Taking a closer look at DNA double-strand break hotspots

From the Smith Lab, Basic Sciences Division

Accuracy of observation is the equivalent of accuracy of thinking. -Wallace Stevens

Experimentation may be what first comes to mind when one contemplates the process of scientific research, but sometimes the best way to understand a system is to simply observe it in its native state. Thus, a great component of innovation in biology has always been to improve our ability to see structures and events within living systems. Microscopy has been a force in the field since its invention in the 17th century. And in recent decades, fluorescence microscopy, which allows for high-contrast visualization of structures within the cell, has again transformed what we are capable of seeing. But even with the most powerful of light microscopes, things are not always what they appear. Some biological structures are simply too small to be resolved, leading them to appear as mere blobs despite what intricate forms they may truly possess. Recently, scientists have developed optical techniques to circumvent these limitations, spawning the field of super-resolution microscopy (awarded the 2014 Nobel Prize in Chemistry) which has begun to allow us to observe the true structures underlying what were once only blobs. In a new article published in Journal of Cell Science, Dr. Gerry Smith, a professor in Fred Hutch’s Basic Sciences Division, and research fellow Dr. Yu-Chien Chuang use this powerful technique to observe DNA double-strand break hotspot protein complexes and discover a previously unappreciated variability in their structures.

The regulated formation of DNA double-strand breaks (DSBs) is a key step in meiosis. In fission yeast, a group of proteins called the Linear Element (LinE) proteins localize at sites in the genome known as DSB hotspots to promote DSB formation. Previous attempts to visualize the structure of the LinE complex at hotspots in fixed cells had been plagued by conflicting results – sometimes they appeared as dots, sometimes as more elongated linear structures, depending on the fixation conditions and the temperature at which the cells had been grown. Which of these views, the authors wondered, truly reflected the state of LinE in a living cell? To answer this question, they grew cells in conditions that most closely matched their wild-type state and used super-resolution microscopy to visualize fluorescently-tagged LinE proteins on the DNA of live cells.

While the general view in the field was that LinE tends to be more dotty, the authors readily observed long linear structures in meiotic cells. Examination across the cell cycle revealed LinE to be surprisingly dynamic – early in meiosis, LinEs were mostly dotty, followed by a transition to mostly linear structures mid-meiosis and then back to dots towards the end of meiosis, in a process the authors termed a “dotty-to-linear-to-dotty transition”. Thus, it seems that the best answer to whether LinE forms dotty or linear structures is, in fact, “both”. This finding alters how we should consider LinE, says Dr. Chuang. “The fission yeast S. pombe is thought by many to lack the meiotic synaptonemal complex (SC) present in most other organisms,” she explained. But the dynamic structural transitions she observed are quite similar to the SC, suggesting fission yeast may not be so distinct from other organisms as previously believed.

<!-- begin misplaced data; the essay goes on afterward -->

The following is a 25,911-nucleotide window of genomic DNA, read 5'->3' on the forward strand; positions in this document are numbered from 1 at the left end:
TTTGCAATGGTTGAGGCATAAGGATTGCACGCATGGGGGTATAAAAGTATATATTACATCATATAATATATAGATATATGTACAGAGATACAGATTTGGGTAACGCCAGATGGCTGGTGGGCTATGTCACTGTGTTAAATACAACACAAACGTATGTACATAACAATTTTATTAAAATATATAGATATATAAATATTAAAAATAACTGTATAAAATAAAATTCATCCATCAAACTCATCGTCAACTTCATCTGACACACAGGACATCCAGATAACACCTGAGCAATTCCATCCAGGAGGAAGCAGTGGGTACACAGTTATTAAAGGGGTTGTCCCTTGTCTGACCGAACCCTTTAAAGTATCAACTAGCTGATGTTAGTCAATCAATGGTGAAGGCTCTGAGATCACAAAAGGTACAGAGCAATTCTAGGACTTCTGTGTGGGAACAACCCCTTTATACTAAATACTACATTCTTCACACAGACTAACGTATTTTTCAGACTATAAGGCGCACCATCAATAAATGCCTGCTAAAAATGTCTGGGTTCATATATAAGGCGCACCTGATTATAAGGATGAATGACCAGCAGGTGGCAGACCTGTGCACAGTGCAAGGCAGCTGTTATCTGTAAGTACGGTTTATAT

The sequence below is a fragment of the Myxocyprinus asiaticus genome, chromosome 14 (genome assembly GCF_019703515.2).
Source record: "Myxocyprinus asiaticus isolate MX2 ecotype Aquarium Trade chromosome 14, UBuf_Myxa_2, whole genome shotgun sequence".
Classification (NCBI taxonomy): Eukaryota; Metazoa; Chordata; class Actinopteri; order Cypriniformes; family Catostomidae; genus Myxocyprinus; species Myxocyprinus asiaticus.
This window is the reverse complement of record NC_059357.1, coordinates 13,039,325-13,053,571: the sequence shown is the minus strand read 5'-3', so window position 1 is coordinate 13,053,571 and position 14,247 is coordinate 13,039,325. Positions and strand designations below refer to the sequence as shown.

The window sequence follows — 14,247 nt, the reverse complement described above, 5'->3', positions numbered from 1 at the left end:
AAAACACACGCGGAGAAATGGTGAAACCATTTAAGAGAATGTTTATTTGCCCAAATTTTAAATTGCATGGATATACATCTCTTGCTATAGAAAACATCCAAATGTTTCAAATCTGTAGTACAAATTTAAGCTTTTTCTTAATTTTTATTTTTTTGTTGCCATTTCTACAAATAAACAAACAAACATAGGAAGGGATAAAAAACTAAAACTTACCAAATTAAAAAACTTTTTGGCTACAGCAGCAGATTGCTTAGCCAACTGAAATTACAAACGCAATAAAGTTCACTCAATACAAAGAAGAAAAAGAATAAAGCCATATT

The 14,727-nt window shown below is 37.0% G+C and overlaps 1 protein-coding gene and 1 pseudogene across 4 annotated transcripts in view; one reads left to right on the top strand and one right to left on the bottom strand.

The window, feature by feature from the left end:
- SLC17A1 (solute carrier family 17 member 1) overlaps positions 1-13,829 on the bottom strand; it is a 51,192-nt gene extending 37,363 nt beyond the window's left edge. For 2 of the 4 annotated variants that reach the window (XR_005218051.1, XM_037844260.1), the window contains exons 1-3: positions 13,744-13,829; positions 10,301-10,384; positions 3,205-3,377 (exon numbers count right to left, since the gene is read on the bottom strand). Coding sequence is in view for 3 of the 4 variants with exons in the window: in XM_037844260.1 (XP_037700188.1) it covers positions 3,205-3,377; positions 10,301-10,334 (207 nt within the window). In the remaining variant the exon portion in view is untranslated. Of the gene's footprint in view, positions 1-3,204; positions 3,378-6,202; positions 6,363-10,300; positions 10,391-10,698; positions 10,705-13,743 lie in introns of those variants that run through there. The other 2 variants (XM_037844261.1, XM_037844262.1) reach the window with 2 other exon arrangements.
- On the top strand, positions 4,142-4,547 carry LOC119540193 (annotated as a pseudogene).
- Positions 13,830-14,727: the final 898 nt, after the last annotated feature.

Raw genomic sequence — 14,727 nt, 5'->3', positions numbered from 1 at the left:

LinE timecourse
Mitotic time-course of LinE structures (green) on DNA (blue) in the nuclei of live cells (dashed outline) showing the dotty-to-linear-to-dotty transition at the indicated time after initiation of meiosis. Image provided by Dr. Yu-Chien Chuang.

After clarifying the structural details of the LinE complex in wild-type cells, the authors used their system to examine the impact of experimental perturbations on this structure. First, the authors found that removing any one LinE component protein generally affects the ability of the others to form nuclear structures, suggesting they work closely together in this task. They next blocked the generation of DSBs and found that this delayed the disassembly of LinE structures, suggesting their dynamics are tied to DSB formation. Finally, the authors introduced mutant versions of LinE proteins that are deficient in promoting DSBs and DNA recombination and found that these were deficient in forming nuclear structures and in undergoing dotty-to-linear-to-dotty transitions, indicating these structural dynamics may be important for LinE function.

Moving forward, Dr. Chuang is keen to understand the functional relevance of LinE structures. “We are especially interested in the dynamics of the LinE complex – how the two configurations relate to DSB formation and repair, and perhaps to DSB distribution and crossover interference…The two configurations of the LinE complex also suggest it has multiple functions in meiosis. We further showed some LinE recombination-deficient mutants form dotty but not linear structures, indicating the linear LinE may regulate DSB repair,” she explained.  “Live cell imaging is a relatively new method in our lab,” she continued, though one with great potential to continue to unlock the mysteries of this tiny protein complex.

This work was supported by the National Institutes of Health.

Fred Hutch/University of Washington/Seattle Children's Cancer Consortium member Gerry Smith contributed to this work

Chuang YC, Smith GR. Dynamic configurations of meiotic DNA-break hotspot determinant proteins. J Cell Sci. 2022 Feb 1;135(3):jcs259061. doi: 10.1242/jcs.259061. Epub 2022 Feb 7. PMID: 35028663; PMCID: PMC8918816.